BB: Really? Sleep is the most beautiful thing in the whole wide world. That’s where your dreams are.
BS: Very true.
BB: I’m addicted to it.
BS: So your dreams are real, but time eludes you…
BB: It’s not only time, it’s faces too. Everyone seems familiar to me and I can’t tell if someone’s from TV or if they work at the store down the street, so I feel like people are always fucking with me. That’s why in our collective we’re super obsessed with how you can communicate with or recognize people non-visually. That’s one of the most important things to me right now.
BS: Your collective? The band?
BB: The band is part of the collective that we’re sort of slowly bringing out—The Cosmic Underground.
BS: What are its tenets?
BB: Well, rock n roll is obviously the most important thing in the world, but also not everyone is in the band. There are so many others things that are important besides rock n roll. Like UFOs or magic or horror movies or art or books. It’s more of a way for everyone to be included, a commune/community kind of thing. A lot of what’s behind the Death Valley Girls moniker is more the idea of the Barker Ranch. The idea that you can let go and create…
BS: New York had Warhol’s Factory. L.A. had the Manson Family?
BB: Not in the Manson way. A little bit. But just the idea of having a place where everybody makes stuff and it’s all together and you can help everyone.
BS: L.A.’s the perfect city for it too. It’s always been culty.
BB: Dropout City.
BS: For the first time in their sheltered suburban lives, those Manson Family kids got a taste of pure freedom, for good or ill. They were really more of an outlaw gang—hence Spahn Ranch being an old western movie set. They were mainly dealing drugs and ripping off cars, doing whatever they had to.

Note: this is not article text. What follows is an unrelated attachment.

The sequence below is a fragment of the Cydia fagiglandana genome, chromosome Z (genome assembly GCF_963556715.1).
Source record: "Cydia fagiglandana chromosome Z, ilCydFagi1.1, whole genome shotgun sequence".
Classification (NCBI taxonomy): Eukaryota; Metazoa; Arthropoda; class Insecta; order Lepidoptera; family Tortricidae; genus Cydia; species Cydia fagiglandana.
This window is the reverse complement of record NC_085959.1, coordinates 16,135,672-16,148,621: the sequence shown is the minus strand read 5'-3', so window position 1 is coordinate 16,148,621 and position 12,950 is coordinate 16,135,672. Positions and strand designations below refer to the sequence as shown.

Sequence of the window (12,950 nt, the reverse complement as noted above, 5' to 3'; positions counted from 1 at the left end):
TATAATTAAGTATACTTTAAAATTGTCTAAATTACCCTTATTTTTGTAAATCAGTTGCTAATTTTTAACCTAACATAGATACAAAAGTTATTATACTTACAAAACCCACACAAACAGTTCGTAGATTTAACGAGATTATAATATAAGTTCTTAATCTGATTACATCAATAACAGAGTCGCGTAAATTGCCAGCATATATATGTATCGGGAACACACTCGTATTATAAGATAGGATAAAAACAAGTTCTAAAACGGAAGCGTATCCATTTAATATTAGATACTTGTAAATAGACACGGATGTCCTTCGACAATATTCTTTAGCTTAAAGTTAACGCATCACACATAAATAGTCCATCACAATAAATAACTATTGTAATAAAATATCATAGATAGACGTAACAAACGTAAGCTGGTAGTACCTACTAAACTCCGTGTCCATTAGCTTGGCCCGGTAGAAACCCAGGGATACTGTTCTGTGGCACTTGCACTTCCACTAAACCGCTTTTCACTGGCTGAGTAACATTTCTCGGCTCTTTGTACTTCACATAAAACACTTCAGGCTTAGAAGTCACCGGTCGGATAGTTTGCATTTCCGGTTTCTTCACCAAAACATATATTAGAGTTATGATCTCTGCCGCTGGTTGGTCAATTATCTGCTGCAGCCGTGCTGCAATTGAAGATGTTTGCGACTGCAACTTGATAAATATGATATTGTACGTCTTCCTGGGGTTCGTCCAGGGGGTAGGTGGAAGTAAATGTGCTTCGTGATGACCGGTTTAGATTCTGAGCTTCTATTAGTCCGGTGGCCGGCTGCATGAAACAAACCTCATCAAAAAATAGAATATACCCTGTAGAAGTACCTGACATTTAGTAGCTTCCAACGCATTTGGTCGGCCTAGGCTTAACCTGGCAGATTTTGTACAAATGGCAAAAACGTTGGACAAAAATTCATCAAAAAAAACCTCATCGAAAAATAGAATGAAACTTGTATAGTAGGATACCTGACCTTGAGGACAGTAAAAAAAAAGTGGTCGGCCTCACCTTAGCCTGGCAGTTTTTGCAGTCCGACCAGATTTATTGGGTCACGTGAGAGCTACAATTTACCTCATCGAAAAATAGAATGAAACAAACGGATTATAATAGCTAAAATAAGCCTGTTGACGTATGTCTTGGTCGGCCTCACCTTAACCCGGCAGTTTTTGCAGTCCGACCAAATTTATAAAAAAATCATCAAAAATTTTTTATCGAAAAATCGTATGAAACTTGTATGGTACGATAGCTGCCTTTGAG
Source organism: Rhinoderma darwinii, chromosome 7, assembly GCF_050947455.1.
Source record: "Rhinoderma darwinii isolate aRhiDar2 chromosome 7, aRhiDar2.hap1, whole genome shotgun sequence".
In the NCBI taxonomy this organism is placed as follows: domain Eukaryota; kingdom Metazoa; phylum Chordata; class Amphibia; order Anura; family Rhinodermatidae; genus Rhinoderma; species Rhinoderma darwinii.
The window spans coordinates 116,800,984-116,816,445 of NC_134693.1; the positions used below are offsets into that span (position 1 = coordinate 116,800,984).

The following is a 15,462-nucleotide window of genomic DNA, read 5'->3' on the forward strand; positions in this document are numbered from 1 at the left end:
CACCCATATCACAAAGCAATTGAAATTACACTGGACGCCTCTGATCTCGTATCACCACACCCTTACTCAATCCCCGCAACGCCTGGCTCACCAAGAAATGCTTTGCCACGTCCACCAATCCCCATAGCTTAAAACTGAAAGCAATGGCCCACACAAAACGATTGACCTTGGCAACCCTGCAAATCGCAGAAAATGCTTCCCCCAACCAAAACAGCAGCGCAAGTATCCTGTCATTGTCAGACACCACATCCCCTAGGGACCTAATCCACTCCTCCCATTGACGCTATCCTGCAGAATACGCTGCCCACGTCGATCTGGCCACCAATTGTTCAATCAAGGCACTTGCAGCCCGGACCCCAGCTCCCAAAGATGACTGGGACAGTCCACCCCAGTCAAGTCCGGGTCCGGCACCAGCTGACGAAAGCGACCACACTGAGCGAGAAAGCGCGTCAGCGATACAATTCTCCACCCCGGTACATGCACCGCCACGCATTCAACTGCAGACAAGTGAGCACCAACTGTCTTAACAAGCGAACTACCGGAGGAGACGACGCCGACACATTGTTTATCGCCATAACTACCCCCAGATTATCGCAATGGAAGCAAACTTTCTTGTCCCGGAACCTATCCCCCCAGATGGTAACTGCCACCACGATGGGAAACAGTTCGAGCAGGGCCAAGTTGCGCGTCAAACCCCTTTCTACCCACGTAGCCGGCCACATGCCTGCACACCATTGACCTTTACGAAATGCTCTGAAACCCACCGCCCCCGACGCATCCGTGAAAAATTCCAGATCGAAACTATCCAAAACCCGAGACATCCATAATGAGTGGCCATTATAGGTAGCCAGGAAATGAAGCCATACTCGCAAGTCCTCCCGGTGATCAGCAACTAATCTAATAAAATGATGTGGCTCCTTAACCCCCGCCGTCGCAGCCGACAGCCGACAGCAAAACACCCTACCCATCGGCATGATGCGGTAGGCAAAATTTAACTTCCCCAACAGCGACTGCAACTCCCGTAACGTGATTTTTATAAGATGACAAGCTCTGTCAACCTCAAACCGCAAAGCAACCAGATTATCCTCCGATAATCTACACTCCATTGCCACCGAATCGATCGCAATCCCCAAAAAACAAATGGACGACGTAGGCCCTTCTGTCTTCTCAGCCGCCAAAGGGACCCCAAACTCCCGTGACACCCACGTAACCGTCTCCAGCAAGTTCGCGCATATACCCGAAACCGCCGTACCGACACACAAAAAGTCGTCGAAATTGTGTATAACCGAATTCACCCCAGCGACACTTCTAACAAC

BB: Which is also where we differ.
BS: While we’re on the topic, I actually wanted to show you something, and geek out a bit.
BS: There aren’t many people I can talk to about this.
BB: See! That’s what the Cosmic Underground, that’s what we’re trying to do, find a safe space.
I pull out a large envelope containing some old mugshots I’d recently obtained. Bloomgarden’s eyes light up when she realizes one of them is of Lynette ‘Squeaky’ Fromme herself. She excitedly grabs the old photos, doing her best to mind her fingerprints.
BB: Oh my goodness! No way!
The mugshots are of Manson Family members from the October 1969 Barker Ranch raid, in which Inyo County officers were serving a warrant for Grand Theft Auto charges. The mugshots include members Bruce Davis and Ruth Ann Moorehouse (who all gave phony names), and other nameless young American faces of a tuned-in, dropped-out generation.
BB: These are so cool! That’s crazy! Where did you get these?
BS: Lips are sealed, promised the source. The usual.
BB: They all look so much younger than you’d imagine. I knew they were young, but this girl looks like she’s 16 years old.
BS: She probably was.
BB: Whoever it was just gave these to you?
BS: They didn’t want to hold on to them anymore. You could probably understand why. They’re virtually worthless anyway. I guess somebody had already nabbed Charlie’s mugshot, otherwise I’d have his too.
BB: Wow. These really take you back there. I lived on this farm with my old band, and that’s where we recorded, so that’s where the idea comes from. We loved the idea of everyone creating and communing and farming, all of these things. But you don’t need to steal, you just need to write music and sell it to commercials (laughs). I don’t want to kill anybody.
BS: Researching the Family in depth for the last few years, the problem is sorting out what’s hearsay and what’s substantial. The media was a big part of that problem. What seems clear is the Family’s view about being at “WAR” was geared more toward society systematically fucking up the earth.